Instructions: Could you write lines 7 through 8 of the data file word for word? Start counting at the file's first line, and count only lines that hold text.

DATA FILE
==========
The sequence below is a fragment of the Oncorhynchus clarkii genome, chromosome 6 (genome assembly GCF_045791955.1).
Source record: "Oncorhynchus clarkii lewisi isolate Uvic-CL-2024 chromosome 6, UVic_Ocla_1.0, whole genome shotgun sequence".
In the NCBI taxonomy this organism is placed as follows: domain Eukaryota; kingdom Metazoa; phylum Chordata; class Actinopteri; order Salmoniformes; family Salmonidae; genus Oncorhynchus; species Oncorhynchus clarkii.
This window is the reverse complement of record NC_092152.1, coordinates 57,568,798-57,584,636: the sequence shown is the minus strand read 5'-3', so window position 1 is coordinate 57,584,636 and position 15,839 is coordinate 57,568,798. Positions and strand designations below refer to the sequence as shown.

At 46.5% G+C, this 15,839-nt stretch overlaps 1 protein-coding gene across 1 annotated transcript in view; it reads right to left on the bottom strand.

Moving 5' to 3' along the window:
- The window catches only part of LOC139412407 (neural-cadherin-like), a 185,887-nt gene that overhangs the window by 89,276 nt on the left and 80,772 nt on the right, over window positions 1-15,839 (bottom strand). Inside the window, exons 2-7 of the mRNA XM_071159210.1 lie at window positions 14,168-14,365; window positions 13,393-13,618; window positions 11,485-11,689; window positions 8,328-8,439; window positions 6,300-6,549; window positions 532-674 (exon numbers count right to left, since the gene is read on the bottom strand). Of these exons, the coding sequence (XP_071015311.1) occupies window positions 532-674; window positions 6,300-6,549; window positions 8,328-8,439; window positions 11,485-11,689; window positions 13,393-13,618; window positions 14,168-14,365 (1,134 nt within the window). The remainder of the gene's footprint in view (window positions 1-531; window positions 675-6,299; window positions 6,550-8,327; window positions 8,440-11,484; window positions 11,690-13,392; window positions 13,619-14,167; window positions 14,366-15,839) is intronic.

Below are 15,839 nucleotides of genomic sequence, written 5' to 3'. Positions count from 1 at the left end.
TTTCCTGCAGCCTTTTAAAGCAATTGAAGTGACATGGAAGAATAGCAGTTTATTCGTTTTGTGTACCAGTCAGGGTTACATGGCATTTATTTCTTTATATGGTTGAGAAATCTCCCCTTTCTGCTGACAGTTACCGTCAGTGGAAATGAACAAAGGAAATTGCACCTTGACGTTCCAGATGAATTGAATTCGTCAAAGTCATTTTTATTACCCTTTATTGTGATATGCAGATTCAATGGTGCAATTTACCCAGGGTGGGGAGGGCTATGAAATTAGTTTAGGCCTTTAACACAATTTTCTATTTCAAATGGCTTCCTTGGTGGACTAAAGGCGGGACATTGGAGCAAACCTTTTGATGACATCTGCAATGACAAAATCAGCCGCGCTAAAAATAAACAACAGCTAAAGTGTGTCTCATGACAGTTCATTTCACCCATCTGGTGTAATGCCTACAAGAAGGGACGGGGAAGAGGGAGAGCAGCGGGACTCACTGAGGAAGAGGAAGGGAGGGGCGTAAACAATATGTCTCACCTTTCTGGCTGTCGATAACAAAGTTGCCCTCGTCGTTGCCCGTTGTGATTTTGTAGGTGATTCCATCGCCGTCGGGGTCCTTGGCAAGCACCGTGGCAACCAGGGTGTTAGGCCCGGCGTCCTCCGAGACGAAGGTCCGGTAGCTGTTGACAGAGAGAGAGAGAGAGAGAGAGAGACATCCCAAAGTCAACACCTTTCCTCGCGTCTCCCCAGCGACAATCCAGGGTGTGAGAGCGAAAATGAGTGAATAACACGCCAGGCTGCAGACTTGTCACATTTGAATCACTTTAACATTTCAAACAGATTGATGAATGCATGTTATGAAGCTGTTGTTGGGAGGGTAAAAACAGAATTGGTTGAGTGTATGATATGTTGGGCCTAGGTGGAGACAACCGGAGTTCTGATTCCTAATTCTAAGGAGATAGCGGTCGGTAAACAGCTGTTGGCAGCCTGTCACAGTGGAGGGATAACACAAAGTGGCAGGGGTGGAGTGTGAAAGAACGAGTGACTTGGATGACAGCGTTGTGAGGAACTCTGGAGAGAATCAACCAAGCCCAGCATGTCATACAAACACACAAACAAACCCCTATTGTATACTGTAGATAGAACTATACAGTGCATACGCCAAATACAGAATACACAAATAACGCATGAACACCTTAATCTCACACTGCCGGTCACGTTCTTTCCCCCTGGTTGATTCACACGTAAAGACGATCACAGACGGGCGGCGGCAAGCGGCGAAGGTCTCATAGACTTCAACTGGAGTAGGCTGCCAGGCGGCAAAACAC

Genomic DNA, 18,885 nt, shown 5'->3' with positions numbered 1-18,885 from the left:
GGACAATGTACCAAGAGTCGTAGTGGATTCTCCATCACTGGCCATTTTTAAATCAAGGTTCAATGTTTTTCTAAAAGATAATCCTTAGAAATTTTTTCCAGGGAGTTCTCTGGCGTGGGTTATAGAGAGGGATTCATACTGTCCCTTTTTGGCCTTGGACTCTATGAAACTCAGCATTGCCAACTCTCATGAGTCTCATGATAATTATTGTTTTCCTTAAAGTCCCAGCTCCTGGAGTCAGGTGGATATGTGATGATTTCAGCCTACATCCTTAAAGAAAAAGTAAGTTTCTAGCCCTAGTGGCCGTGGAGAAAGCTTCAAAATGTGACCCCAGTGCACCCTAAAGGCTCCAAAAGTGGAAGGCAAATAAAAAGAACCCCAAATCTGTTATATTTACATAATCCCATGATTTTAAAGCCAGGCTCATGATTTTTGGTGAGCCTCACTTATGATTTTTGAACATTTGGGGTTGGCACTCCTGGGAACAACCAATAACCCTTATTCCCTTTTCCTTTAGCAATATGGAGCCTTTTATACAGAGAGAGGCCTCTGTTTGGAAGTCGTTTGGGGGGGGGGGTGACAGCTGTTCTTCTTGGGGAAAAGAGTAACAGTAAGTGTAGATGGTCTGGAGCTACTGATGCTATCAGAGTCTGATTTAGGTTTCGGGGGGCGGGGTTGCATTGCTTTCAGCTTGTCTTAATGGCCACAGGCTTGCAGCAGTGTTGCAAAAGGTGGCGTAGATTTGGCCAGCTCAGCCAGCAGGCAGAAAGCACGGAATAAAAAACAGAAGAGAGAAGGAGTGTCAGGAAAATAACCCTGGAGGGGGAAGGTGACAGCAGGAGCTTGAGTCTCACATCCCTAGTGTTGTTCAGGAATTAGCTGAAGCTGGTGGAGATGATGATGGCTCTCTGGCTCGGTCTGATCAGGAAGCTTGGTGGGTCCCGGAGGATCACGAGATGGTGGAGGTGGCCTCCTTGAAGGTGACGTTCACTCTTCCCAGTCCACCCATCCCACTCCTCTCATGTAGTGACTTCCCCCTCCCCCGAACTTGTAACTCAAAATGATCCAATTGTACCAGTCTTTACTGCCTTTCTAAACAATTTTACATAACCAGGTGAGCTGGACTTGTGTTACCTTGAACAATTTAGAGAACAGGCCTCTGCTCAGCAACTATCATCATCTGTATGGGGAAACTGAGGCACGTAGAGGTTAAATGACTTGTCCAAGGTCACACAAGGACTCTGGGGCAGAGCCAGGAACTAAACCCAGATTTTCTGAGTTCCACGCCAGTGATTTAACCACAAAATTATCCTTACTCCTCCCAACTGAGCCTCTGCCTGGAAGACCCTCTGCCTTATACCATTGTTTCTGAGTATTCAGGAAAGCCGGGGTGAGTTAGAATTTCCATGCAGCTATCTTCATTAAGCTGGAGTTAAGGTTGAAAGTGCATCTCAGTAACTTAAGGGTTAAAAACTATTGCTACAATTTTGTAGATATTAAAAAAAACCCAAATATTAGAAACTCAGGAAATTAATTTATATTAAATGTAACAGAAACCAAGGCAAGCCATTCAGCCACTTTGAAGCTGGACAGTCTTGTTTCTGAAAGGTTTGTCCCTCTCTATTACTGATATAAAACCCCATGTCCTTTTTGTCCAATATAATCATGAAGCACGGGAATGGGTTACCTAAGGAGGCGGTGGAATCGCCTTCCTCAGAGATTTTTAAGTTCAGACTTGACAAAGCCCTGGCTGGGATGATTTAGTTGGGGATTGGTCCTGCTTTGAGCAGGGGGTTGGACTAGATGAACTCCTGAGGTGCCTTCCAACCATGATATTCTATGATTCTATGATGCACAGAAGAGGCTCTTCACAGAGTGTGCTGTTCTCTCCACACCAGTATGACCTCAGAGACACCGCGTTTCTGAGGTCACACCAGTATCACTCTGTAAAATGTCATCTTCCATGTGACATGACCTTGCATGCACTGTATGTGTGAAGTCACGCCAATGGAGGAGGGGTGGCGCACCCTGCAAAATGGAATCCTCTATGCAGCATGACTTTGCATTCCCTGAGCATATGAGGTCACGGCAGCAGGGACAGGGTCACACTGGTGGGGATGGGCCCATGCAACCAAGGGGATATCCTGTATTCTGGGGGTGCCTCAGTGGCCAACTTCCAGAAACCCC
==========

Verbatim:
- The window catches only part of LOC139412407 (neural-cadherin-like), a 185,887-nt gene that overhangs the window by 89,276 nt on the left and 80,772 nt on the right, over window positions 1-15,839 (bottom strand). Inside the window, exons 2-7 of the mRNA XM_071159210.1 lie at window positions 14,168-14,365; window positions 13,393-13,618; window positions 11,485-11,689; window positions 8,328-8,439; window positions 6,300-6,549; window positions 532-674 (exon numbers count right to left, since the gene is read on the bottom strand). Of these exons, the coding sequence (XP_071015311.1) occupies window positions 532-674; window positions 6,300-6,549; window positions 8,328-8,439; window positions 11,485-11,689; window positions 13,393-13,618; window positions 14,168-14,365 (1,134 nt within the window). The remainder of the gene's footprint in view (window positions 1-531; window positions 675-6,299; window positions 6,550-8,327; window positions 8,440-11,484; window positions 11,690-13,392; window positions 13,619-14,167; window positions 14,366-15,839) is intronic.

Below are 15,839 nucleotides of genomic sequence, written 5' to 3'. Positions count from 1 at the left end.